This is a new area of participation for most people. Some have adopted, while others are just coming in for the 1st time. Guidance is needed.

Now whether you have an internal community focused on employees, or an open community focused on the general public (consumers), you should have a concern over the types of behavior and content that is going to be posted. Internal communities are likely more concerned with employee behavior and information that may be posted which may be sensitive and not appropriate to share in an open forum (the leaking of information).
Open communities are more concerned with what is being posted within the community and how it reflects on their brand. What are members saying about their product(s),their competition, and compiling that feedback, what is their mood?

The fact of the matter is that many companies are concerned with their “Web 2.0” efforts and if/when they will succeed. I have said this in the past, and will say it again, if you build it, they will come but if you do not have the proper strategy, tools and managament/moderation in place, they will not stay. There are not many partners out there that can offer this end-to-end solution. Luckily we here at Mzinga can 😉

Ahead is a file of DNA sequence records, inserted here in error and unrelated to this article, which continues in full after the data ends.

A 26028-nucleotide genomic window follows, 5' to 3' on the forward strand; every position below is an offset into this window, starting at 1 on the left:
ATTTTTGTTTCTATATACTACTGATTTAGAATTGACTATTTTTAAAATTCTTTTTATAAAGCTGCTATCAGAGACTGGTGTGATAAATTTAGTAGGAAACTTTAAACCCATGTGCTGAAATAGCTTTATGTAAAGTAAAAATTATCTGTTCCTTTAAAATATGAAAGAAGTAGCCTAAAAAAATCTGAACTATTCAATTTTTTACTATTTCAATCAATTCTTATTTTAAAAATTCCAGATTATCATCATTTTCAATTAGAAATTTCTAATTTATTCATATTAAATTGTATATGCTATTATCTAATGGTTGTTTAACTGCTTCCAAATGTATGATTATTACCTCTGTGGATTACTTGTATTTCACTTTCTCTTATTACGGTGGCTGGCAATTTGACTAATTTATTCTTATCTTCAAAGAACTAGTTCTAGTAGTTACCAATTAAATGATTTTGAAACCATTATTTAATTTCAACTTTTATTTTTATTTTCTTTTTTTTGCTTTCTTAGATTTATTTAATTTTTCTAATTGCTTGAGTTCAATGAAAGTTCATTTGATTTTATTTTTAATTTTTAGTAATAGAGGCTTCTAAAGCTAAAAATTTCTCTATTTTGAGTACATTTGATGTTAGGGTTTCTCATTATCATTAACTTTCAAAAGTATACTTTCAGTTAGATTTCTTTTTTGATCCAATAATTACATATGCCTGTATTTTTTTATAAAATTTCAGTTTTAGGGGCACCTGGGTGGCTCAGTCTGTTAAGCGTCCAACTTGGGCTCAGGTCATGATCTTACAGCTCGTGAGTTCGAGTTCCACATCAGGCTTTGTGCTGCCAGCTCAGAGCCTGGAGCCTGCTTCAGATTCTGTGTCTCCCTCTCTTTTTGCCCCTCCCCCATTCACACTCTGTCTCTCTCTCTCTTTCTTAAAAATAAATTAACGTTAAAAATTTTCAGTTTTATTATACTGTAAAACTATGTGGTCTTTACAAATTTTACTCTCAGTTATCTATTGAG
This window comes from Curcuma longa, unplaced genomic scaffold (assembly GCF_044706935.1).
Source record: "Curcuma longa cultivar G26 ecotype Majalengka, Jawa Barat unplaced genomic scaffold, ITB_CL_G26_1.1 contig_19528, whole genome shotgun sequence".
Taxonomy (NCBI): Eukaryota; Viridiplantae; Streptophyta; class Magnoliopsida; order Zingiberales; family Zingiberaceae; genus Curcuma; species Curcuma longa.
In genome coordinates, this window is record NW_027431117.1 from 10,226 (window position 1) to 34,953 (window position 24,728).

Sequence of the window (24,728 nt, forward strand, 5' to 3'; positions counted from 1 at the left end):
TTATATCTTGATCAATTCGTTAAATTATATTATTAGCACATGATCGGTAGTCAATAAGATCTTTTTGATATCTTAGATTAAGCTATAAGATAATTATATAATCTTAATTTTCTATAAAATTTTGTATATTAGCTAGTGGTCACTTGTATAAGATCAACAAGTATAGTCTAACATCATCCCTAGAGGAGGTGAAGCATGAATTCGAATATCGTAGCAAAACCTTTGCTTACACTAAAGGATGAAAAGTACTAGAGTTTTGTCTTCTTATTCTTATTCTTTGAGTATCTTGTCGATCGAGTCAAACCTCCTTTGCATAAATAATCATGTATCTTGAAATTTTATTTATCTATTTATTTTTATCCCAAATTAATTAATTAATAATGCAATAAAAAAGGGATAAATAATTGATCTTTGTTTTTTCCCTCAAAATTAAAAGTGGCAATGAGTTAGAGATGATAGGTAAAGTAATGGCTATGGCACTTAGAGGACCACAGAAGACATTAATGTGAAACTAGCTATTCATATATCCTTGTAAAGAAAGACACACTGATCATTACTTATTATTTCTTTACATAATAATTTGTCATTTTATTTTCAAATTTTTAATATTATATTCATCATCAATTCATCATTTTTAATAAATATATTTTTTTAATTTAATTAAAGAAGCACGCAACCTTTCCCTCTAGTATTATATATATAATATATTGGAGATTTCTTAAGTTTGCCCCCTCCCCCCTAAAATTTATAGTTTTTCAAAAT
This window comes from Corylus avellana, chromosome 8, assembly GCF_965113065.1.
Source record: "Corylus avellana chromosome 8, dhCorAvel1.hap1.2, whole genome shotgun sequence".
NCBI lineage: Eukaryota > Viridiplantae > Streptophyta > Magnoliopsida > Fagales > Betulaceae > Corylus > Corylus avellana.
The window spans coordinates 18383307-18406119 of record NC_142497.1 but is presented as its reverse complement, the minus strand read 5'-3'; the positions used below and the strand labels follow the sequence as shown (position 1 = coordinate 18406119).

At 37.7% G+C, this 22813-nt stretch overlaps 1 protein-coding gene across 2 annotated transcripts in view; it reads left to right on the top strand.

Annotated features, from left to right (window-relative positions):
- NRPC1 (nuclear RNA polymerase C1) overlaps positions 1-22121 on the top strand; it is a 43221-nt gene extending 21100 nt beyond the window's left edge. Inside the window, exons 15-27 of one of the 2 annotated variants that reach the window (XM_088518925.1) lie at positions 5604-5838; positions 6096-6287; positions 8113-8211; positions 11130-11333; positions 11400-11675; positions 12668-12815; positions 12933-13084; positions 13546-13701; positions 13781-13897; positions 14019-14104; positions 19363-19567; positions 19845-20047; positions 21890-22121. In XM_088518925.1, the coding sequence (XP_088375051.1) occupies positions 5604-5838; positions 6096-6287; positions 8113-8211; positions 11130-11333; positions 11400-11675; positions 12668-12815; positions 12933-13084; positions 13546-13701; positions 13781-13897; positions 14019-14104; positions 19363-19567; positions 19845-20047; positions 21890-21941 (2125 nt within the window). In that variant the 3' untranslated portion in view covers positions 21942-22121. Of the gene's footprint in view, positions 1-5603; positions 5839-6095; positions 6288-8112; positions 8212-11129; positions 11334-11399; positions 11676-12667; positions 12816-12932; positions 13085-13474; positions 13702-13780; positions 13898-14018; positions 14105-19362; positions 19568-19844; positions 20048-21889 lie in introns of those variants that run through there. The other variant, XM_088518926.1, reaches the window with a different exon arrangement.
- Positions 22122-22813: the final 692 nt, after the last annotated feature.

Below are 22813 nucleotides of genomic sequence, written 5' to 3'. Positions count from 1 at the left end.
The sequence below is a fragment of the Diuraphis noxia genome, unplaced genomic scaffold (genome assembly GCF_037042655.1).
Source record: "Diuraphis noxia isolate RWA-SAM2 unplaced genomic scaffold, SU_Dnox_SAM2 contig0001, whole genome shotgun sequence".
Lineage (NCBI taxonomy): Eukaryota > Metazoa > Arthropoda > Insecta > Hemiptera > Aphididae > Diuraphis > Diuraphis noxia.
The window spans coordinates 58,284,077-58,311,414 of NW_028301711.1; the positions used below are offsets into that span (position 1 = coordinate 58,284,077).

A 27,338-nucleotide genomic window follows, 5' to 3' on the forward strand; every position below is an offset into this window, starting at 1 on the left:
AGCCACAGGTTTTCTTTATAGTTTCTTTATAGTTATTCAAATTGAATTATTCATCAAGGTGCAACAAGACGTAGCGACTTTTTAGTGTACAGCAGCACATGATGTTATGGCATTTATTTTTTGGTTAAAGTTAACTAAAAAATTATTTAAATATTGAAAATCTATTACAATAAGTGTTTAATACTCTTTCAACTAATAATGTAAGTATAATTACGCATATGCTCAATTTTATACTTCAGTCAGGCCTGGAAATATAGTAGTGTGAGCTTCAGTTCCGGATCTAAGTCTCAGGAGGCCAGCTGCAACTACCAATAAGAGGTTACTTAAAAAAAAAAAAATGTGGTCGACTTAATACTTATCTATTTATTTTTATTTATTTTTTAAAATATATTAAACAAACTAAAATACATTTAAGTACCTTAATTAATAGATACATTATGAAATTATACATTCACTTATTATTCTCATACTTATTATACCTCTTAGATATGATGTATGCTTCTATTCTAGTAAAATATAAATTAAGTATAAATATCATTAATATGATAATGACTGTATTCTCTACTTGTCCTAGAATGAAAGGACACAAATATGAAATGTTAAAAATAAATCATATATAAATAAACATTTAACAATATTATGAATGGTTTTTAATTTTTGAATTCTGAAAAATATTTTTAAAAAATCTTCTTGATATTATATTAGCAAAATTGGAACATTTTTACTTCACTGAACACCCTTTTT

What concerns have you come across in your fields and discussed in the past with others thinking about “Web 2.0” solutions? I know that there are plenty out there…..

As always, thanks for reading


Note: Cross-posted at


I am currently employed at Bose as the Digital Platform Manager, leveraging Ratings & Reviews and Community content to increase customer acquisition and retention

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March 2009